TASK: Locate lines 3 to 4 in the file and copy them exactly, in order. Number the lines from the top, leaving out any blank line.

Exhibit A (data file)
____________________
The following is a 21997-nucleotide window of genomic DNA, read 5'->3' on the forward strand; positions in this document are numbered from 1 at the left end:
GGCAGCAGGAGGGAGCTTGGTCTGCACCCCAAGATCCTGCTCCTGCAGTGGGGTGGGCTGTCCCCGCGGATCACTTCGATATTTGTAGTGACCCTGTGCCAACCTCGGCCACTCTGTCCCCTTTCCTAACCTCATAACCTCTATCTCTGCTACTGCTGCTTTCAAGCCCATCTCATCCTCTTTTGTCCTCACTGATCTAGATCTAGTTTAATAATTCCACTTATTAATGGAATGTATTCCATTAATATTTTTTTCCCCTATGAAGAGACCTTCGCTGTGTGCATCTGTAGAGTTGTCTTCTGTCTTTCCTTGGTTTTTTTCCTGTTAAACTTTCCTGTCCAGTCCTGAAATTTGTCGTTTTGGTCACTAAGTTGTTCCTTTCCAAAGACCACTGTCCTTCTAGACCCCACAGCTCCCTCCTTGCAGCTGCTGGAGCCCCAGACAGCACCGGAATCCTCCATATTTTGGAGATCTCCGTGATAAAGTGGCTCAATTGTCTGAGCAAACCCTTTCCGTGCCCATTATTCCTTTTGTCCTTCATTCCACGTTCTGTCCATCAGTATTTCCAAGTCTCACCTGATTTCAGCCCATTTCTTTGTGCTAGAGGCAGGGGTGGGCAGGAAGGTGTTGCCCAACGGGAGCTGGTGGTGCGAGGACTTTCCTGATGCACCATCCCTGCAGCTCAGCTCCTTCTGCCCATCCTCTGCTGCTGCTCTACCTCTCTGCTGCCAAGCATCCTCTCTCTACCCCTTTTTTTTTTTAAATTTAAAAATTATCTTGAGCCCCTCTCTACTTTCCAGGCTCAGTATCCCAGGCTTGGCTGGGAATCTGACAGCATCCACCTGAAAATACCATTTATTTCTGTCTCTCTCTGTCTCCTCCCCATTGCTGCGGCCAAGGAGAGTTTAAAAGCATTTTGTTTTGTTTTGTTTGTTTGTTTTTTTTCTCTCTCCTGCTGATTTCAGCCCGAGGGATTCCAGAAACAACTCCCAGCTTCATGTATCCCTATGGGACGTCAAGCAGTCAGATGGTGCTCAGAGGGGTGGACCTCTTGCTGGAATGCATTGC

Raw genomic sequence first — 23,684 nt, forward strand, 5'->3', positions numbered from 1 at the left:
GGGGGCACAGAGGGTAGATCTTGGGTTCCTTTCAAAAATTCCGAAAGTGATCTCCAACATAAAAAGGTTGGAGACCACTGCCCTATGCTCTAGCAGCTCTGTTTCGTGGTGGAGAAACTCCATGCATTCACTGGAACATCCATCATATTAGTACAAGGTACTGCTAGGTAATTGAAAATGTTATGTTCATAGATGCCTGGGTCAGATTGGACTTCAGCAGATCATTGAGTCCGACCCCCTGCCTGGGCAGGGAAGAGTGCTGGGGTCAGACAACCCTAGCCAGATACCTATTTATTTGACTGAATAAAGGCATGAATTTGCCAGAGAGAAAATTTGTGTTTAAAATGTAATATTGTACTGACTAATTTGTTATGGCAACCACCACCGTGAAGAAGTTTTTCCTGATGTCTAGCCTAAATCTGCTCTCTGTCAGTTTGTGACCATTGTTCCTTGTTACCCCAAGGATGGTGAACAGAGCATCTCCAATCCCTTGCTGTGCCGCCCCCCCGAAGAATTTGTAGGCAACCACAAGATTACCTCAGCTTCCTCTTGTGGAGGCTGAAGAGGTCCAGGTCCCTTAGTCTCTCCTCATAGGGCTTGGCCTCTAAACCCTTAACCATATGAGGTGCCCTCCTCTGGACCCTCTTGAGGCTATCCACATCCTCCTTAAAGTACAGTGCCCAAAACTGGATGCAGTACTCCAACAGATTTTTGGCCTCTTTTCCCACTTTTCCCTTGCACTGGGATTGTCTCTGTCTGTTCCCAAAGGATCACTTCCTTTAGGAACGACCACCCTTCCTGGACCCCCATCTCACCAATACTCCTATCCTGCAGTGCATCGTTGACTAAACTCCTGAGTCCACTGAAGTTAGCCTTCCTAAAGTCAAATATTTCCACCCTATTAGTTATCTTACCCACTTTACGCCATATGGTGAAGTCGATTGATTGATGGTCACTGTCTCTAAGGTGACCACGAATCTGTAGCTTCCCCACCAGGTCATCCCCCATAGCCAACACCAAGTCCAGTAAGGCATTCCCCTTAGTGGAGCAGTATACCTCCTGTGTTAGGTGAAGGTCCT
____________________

Raw genomic sequence first — 23,684 nt, forward strand, 5'->3', positions numbered from 1 at the left:
GGGGGCACAGAGGGTAGATCTTGGGTTCCTTTCAAAAATTCCGAAAGTGATCTCCAACATAAAAAGGTTGGAGACCACTGCCCTATGCTCTAGCAGCTCTGTTTCGTGGTGGAGAAACTCCATGCATTCACTGGAACATCCATCATATTAGTACAAGGTACTGCTAGGTAATTGAAAATGTTATGTTCATAGATGCCTGGGTCAGATTGGACTTCAGCAGATCATTGAGTCCGACCCCCTGCCTGGGCAGGGAAGAGTGCTGGGGTCAGACAACCCTAGCCAGATACCTATTTATTTGACTGAATAAAGGCATGAATTTGCCAGAGAGAAAATTTGTGTTTAAAATGTAATATTGTACTGACTAATTTGTTATGGCAACCACCACCGTGAAGAAGTTTTTCCTGATGTCTAGCCTAAATCTGCTCTCTGTCAGTTTGTGACCATTGTTCCTTGTTACCCCAAGGATGGTGAACAGAGCATCTCCAATCCCTTGCTGTGCCGCCCCCCCGAAGAATTTGTAGGCAACCACAAGATTACCTCAGCTTCCTCTTGTGGAGGCTGAAGAGGTCCAGGTCCCTTAGTCTCTCCTCATAGGGCTTGGCCTCTAAACCCTTAACCATATGAGGTGCCCTCCTCTGGACCCTCTTGAGGCTATCCACATCCTCCTTAAAGTACAGTGCCCAAAACTGGATGCAGTACTCCAACAGATTTTTGGCCTCTTTTCCCACTTTTCCCTTGCACTGGGATTGTCTCTGTCTGTTCCCAAAGGATCACTTCCTTTAGGAACGACCACCCTTCCTGGACCCCCATCTCACCAATACTCCTATCCTGCAGTGCATCGTTGACTAAACTCCTGAGTCCACTGAAGTTAGCCTTCCTAAAGTCAAATATTTCCACCCTATTAGTTATCTTACCCACTTTACGCCATATGGTGAAGTCGATTGATTGATGGTCACTGTCTCTAAGGTGACCACGAATCTGTAGCTTCCCCACCAGGTCATCCCCCATAGCCAACACCAAGTCCAGTAAGGCATTCCCCTTAGTGGAGCAGTATACCTCCTGTGTTAGGTGAAGGTCCT